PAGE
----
The success of the market gardeners of France from the late 1600’s though the early 1900’s established urban gardening practices that have lasted well into the 21st century and have spawned other methods of growing that are also remarkable ways to produce a lot of good-quality food.  The French urban gardeners evolved intensive soil-building techniques and developed extraordinary methods for extending the growing season.

Prince Peter Kropotkin, a Russian anarchist writer of the late 19th century, was very impressed by the Parisian market gardeners.  He pointed to them as an example of how local communities could become thriving, self-sufficient communities and used them as working models that showed how his ideas of strong local economies and self-determination could work.

winter-harvest

Eliot Coleman, author of THE WINTER HARVEST HANDBOOK: :  Year Round Vegetable Production Using Deep-Organic Techniques and Unheated Greenhouses, tells us, “The cultivated land of the Parisian growers covered up to one-sixteenth (6 percent) of all the land within the city limits of Paris. And the produce selection was remarkable.” Coleman continues, “This system fed Paris all year round with the widest variety of both in-season and out-of-season fruits and vegetables. Hotbeds heated with decomposing horse manure and covered with glass frames allowed the growers to defy the cold and produce fresh salads in January and early cucumbers and melons in May and June.

The market gardeners were the early forerunners of the post-modern idea of “eating as local as you can.”  They made it real more than 150 years ago.  “French intensive gardening,” as it was called in English, was designed to grow the maximum amount of vegetables on the minimum area possible.  Urban plots used for this way of gardening were invariably small and noncontinuous, after all.

The average Parisian market garden was between one and two acres in size.  The plants were grown on eighteen-inch beds of combined straw and horse manure from the stables. Crops were planted so close together that when the plants were mature, their leaves would barely touch. This close spacing provided a mini-climate and a living mulch that reduced weed growth and helped hold moisture in the soil.

Companion planting — growing certain plants together that enhance each other – was used. For example, strawberries and green beans produce better when grown together; whereas onions stunt the growth of green beans.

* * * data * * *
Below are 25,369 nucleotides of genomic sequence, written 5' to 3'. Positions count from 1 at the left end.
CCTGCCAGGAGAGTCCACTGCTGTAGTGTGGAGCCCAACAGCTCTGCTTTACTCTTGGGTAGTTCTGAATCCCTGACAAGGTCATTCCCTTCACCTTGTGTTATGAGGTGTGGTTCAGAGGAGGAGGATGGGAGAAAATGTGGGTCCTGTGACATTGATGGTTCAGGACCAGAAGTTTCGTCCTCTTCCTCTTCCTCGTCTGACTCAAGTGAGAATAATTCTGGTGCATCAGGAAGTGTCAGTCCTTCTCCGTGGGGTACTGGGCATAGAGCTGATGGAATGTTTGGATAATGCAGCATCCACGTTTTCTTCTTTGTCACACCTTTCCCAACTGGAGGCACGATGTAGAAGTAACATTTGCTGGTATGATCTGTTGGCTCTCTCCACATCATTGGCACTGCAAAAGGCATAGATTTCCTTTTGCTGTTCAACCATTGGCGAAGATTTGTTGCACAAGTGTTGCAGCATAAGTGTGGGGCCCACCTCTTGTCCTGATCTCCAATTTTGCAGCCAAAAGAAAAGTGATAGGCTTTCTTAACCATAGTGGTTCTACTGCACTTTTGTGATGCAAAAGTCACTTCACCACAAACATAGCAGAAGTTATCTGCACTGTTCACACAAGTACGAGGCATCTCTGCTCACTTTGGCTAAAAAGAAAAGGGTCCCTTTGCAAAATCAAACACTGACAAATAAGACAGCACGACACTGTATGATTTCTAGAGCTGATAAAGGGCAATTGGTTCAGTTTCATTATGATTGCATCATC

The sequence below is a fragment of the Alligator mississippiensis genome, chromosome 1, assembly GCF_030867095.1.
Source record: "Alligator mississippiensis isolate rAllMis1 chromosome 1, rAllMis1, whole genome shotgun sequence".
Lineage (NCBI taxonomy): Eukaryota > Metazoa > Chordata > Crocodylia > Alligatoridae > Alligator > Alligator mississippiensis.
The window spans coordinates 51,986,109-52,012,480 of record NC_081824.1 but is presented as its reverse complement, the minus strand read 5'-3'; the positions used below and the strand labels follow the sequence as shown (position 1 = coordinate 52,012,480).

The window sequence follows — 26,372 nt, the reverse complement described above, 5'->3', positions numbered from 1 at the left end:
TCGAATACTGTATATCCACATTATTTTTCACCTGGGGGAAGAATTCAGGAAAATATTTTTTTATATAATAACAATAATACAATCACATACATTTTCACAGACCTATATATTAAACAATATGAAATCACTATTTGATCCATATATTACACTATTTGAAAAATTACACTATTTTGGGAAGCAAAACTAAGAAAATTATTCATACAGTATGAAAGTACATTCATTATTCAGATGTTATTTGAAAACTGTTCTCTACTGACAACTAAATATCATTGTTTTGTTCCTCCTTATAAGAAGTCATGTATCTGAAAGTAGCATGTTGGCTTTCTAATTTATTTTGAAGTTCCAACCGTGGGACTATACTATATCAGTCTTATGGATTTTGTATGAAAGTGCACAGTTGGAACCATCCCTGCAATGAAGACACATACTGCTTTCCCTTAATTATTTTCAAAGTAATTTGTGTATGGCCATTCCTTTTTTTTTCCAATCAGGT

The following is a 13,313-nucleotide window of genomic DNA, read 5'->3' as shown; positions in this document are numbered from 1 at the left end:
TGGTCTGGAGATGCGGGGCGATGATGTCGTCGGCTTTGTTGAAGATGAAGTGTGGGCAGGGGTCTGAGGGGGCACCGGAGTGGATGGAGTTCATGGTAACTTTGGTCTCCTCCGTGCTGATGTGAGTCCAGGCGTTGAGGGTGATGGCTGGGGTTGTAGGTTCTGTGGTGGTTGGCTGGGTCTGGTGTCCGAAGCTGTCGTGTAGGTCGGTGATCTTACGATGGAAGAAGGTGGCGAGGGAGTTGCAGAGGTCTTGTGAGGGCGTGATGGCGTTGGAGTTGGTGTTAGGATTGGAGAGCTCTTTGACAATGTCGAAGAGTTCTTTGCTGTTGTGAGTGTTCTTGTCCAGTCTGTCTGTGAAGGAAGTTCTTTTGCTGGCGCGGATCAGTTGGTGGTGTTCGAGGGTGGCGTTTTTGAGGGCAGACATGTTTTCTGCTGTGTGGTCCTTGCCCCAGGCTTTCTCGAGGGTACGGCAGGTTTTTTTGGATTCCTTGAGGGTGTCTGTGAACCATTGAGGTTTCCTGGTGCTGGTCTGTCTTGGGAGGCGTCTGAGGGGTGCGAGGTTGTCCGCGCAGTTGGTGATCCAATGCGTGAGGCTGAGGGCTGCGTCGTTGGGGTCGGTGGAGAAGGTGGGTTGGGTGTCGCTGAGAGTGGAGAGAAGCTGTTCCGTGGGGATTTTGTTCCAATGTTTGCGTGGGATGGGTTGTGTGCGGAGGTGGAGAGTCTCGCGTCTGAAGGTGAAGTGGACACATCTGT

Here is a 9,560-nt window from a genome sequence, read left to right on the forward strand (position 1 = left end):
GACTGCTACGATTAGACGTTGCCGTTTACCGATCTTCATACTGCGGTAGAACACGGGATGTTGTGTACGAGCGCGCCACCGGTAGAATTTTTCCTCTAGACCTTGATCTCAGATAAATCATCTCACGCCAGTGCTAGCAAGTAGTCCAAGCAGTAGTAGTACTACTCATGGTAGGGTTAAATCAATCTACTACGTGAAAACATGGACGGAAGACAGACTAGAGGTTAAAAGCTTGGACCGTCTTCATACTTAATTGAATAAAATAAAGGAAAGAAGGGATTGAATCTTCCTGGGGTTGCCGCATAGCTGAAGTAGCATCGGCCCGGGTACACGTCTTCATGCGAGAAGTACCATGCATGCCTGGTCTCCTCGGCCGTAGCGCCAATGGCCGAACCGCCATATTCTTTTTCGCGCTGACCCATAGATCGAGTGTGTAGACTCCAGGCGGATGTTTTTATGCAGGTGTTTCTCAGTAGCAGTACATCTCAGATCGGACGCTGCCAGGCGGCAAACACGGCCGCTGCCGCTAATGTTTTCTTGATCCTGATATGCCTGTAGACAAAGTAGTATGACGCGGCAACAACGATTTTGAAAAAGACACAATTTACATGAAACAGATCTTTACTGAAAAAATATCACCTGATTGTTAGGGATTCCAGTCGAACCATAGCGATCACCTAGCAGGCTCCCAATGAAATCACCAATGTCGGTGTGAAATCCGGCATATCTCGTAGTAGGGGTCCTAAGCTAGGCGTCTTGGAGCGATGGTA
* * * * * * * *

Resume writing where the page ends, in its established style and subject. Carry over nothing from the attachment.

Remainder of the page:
In addition to companion planting, gardeners developed an elaborate schedule of succession planting to get the most from the land throughout the growing season. Timing was key.  An early spring hotbed would be sown with radish and carrot seed broadcast and then transplanted with lettuces at the same time.

First, the radishes would be harvested, making more room for the carrots growing between the lettuces. The carrot tops would stick out from around the lettuces until the lettuces were harvested, which gave the carrots enough light and space to complete their growth.

But, as soon as the lettuces were harvested, young cauliflower transplants would be set out among the carrots. Once the carrots were pulled the cauliflowers had the frame to themselves until they were harvested and the ground was prepared for the next crops.  Gardeners grew up to nine crops each year and could even grow melon plants during the winter.

The goal of the market gardener was always to “tend the smallest amount of land possible, but tend it exceptionally well.”  The work was non-stop.   The care given to each individual plant was highly detailed-oriented and labor-intensive.  Soil-building became almost a cult.

Among the garden marketers who rented land to make their gardens, it was a condition of the standard renting contract that the gardener could carry his soil away down to a certain depth when his tenancy ends.  The reasoning went that because he made soil himself, it belonged to him and when he moved to another plot he could carry his soil away, together with his frames, water pipes and other belongings.

Pesticides and chemicals were avoided.  (Kropotkin called them “pompously labelled and unworthy drugs.”)  Large amounts of compost, crop rotation, diversity, companion planting and plant protection were enough to prevent most diseases and pest outbreaks. It was felt that pests attacked only sick and weak plants; healthy plants in healthy soil would not need extraordinary measures. Also, small plots with diverse plantings have a tendency to keep pests from multiplying as they do in monoculture plantings where one pest infestation can wipe out entire fields.